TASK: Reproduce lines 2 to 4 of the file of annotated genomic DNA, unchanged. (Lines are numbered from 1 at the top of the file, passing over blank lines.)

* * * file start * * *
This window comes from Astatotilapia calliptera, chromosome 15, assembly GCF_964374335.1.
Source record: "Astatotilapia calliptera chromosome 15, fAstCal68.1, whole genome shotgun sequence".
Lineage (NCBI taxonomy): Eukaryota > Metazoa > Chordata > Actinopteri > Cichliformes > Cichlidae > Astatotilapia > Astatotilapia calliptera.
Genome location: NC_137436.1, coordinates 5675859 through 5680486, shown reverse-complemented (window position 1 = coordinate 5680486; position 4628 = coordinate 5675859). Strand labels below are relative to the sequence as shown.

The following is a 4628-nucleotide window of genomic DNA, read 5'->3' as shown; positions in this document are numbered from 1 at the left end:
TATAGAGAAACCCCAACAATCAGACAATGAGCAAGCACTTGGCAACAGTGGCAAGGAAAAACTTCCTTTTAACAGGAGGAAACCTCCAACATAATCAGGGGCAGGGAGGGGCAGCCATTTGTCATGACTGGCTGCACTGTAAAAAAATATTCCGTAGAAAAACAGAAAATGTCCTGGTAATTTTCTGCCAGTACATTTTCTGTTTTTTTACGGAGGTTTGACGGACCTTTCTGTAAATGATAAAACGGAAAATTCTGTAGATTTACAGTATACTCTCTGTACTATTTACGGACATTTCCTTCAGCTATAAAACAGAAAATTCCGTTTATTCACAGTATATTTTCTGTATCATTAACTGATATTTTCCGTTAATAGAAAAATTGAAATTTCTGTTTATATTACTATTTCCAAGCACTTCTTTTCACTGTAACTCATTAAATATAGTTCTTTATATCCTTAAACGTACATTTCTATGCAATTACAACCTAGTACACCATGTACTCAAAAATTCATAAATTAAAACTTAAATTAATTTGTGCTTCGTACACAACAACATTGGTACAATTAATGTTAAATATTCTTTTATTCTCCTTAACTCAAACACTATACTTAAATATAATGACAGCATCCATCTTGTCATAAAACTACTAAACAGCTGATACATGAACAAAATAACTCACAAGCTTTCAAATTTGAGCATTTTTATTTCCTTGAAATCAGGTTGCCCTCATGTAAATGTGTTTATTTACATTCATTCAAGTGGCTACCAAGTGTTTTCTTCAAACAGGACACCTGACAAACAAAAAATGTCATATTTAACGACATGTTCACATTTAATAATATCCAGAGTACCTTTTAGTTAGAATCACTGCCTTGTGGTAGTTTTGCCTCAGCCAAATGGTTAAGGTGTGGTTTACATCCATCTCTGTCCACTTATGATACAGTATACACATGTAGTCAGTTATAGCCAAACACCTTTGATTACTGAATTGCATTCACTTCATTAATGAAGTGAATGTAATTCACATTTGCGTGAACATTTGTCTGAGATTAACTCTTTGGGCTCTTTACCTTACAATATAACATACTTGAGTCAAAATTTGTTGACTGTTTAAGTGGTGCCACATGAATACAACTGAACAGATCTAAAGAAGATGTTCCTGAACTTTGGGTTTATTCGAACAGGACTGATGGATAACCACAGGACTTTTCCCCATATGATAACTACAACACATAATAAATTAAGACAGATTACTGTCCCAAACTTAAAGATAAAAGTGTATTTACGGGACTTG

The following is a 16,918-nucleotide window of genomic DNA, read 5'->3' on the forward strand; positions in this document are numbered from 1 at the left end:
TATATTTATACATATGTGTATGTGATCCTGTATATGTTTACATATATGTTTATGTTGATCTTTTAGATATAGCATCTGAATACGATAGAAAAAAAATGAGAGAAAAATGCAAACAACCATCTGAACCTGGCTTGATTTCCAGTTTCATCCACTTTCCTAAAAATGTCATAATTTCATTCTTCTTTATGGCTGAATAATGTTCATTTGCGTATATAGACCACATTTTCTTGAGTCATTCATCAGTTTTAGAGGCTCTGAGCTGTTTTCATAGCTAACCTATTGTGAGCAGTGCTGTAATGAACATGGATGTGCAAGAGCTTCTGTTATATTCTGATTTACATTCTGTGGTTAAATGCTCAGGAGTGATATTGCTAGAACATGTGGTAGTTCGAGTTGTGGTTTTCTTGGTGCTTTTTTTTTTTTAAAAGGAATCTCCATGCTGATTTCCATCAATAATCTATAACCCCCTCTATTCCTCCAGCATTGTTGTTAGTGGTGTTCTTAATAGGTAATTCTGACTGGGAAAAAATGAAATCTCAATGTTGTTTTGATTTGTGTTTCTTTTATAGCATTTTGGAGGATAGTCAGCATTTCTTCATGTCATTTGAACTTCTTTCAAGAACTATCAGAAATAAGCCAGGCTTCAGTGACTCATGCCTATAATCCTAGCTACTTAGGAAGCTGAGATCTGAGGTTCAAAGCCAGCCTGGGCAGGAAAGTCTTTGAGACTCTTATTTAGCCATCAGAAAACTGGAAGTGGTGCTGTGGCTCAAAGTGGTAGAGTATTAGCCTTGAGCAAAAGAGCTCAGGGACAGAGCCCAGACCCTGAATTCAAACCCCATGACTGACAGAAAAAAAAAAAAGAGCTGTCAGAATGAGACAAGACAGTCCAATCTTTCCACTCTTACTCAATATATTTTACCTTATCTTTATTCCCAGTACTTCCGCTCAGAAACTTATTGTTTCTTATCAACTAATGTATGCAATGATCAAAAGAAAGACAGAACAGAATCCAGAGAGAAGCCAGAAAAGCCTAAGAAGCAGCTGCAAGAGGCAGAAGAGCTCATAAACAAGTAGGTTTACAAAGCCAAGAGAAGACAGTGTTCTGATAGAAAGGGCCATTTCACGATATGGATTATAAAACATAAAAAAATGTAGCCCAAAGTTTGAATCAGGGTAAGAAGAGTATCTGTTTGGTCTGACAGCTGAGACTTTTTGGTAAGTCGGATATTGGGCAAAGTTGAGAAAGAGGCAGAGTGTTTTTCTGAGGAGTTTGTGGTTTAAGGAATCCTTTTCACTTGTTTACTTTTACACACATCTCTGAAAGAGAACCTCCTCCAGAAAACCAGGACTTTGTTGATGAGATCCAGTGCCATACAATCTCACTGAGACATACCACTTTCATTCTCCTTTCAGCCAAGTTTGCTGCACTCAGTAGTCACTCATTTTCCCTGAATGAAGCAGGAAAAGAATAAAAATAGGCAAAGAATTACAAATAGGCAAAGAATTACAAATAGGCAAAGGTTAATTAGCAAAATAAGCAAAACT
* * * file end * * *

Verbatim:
Source record: "Astatotilapia calliptera chromosome 15, fAstCal68.1, whole genome shotgun sequence".
Lineage (NCBI taxonomy): Eukaryota > Metazoa > Chordata > Actinopteri > Cichliformes > Cichlidae > Astatotilapia > Astatotilapia calliptera.
Genome location: NC_137436.1, coordinates 5675859 through 5680486, shown reverse-complemented (window position 1 = coordinate 5680486; position 4628 = coordinate 5675859). Strand labels below are relative to the sequence as shown.